Isaiah, Peter, and Paul. Great leaders for God. None of them were worthy of the job. None of them sought the job. All of them knew it was ridiculous to even try. Yet when they were touched, but a hot coal, a healing hand, or a reassuring word from God, they realize as Paul says “By the Grace of God I am what I am”. We are not to look at the people of the land, the web sites marking burglary, the hands raised in shared pain, the empty nets of years of effort, but at God.

Guess what? God made Isaiah good enough. Unclean lips; God cleans them! Saul the persecutor becomes Paul the apostle, Simon the fisherman becomes Peter the rock on which the church is built. What is holding you back from answering God's call to service, in the church, in your community or in your family? Guess what? God can touch you and burn away what is holding you back, turn you around, put aside your fears that the emptiness of your life is all there is for you.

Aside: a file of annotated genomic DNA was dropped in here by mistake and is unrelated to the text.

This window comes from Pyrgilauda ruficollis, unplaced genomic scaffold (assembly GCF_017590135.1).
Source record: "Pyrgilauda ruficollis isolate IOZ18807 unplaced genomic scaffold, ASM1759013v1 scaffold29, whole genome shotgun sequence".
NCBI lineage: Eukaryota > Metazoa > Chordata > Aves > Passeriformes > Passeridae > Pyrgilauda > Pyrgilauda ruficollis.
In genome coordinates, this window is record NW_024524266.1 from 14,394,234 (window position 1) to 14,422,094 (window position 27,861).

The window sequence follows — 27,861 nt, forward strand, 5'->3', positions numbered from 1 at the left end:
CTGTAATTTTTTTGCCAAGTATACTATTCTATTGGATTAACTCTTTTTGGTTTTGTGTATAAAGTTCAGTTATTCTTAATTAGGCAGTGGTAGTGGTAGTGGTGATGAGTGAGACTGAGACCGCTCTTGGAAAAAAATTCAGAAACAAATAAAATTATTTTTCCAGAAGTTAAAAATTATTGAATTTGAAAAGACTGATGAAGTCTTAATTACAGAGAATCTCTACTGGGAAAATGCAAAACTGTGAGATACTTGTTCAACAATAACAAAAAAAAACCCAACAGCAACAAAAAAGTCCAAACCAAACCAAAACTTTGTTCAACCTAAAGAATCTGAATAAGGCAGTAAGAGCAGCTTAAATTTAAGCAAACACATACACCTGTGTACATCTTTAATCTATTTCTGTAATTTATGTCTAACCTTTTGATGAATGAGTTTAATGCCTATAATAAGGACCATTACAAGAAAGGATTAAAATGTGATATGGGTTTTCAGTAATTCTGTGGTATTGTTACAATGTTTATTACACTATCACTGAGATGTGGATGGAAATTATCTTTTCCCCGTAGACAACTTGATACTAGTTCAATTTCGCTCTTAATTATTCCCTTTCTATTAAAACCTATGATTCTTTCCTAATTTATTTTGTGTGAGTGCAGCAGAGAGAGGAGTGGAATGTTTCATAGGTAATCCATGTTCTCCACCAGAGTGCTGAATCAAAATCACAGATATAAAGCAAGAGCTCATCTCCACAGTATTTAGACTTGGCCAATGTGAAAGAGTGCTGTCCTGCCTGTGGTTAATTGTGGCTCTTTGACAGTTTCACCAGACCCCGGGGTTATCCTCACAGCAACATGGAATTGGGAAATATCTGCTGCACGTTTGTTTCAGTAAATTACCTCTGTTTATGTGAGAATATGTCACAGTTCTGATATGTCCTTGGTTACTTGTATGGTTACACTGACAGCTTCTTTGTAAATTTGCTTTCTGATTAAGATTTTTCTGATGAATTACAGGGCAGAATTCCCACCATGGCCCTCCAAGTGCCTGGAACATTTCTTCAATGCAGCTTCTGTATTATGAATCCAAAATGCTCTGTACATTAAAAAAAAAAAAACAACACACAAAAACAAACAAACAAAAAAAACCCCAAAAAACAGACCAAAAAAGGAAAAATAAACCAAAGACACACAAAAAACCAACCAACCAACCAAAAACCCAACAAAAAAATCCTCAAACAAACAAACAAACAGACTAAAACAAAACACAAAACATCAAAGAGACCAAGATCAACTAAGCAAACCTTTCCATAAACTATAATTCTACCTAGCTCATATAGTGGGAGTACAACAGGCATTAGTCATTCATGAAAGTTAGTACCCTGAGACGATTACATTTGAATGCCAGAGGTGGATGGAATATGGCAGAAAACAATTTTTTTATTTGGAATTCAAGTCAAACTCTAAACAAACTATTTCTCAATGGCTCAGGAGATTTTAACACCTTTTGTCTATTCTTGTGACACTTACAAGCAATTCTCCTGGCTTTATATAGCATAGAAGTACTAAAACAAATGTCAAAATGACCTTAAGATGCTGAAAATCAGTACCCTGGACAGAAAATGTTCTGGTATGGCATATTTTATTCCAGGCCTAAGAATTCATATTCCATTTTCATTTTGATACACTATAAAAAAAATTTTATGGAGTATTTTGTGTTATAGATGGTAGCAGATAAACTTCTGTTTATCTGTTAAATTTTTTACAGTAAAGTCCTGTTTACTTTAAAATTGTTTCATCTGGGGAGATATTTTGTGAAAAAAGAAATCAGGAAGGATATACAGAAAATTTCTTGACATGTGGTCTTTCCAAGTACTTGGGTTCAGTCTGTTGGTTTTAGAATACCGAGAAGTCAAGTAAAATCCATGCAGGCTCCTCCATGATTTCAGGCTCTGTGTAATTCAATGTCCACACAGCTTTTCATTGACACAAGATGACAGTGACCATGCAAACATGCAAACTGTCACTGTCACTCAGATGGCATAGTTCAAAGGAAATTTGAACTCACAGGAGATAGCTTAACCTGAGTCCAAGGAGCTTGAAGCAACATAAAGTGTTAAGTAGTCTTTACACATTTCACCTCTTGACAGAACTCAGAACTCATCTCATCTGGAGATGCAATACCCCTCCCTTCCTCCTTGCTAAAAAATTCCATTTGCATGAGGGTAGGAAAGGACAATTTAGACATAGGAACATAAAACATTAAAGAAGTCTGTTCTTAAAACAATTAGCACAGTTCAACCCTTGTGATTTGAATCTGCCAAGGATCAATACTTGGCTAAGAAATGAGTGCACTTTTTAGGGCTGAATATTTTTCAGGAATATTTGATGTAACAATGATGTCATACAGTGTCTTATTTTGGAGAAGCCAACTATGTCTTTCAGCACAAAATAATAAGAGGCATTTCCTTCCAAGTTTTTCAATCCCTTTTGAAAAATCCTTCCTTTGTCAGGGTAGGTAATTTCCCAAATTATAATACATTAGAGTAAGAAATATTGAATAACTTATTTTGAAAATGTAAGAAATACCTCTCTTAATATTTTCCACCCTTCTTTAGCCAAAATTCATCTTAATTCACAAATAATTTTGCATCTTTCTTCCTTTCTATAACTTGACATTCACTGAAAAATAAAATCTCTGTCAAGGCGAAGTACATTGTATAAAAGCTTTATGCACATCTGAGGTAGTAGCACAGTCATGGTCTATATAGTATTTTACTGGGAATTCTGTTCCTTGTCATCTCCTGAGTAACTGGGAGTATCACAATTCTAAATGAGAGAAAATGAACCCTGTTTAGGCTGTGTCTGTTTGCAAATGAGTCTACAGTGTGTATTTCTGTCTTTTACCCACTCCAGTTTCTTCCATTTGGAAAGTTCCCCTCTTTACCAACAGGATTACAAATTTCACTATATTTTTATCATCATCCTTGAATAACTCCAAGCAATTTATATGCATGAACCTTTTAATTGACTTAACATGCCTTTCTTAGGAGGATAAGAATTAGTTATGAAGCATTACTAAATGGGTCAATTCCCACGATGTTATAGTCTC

How to do this? First, listen for God's call. Where is God giving you an opportunity? A couple of people have answered the call for VBS? Do you hear that? Others have stepped forward for outreach and mission with the God Squad. Others have been called to face down pounds of potatoes for Dinner Committee…others have volunteered for Kairos and reached out to those in prison, others have agreed to be elected to session and deacons.

Second, listen to your fears. Tell God about them. It is okay to have doubts. I believe that anyone that wants a call that is sure they are doing God's will is disqualified. For all the holy ones I see struggle with God's call; recognize that they are not even close to living up to what is required and fight off fear of the holy. Tell God about that, talk to your friends and family, write in your journal, for God listens, God knows that if you were where you were he wanted you to be, he wouldn't have to call you.